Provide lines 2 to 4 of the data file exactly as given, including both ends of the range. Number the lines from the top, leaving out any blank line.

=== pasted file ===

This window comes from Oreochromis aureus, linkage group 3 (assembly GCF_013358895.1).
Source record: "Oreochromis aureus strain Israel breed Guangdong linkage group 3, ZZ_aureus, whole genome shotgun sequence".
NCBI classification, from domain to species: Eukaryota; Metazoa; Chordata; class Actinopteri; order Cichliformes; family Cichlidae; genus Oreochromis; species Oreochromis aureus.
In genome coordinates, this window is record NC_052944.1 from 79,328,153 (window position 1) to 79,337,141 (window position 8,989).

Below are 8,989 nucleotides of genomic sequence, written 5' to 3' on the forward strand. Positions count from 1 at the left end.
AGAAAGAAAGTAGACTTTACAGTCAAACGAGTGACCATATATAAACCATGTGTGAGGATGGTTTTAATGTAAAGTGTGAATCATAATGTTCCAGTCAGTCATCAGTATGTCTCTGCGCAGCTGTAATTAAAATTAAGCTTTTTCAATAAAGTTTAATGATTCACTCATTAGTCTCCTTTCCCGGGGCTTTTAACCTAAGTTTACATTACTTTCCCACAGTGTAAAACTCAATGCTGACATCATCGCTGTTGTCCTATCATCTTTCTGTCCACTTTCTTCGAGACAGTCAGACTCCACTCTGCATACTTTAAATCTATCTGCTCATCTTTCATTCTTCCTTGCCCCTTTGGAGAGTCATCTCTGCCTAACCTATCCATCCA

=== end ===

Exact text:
Source record: "Oreochromis aureus strain Israel breed Guangdong linkage group 3, ZZ_aureus, whole genome shotgun sequence".
NCBI classification, from domain to species: Eukaryota; Metazoa; Chordata; class Actinopteri; order Cichliformes; family Cichlidae; genus Oreochromis; species Oreochromis aureus.
In genome coordinates, this window is record NC_052944.1 from 79,328,153 (window position 1) to 79,337,141 (window position 8,989).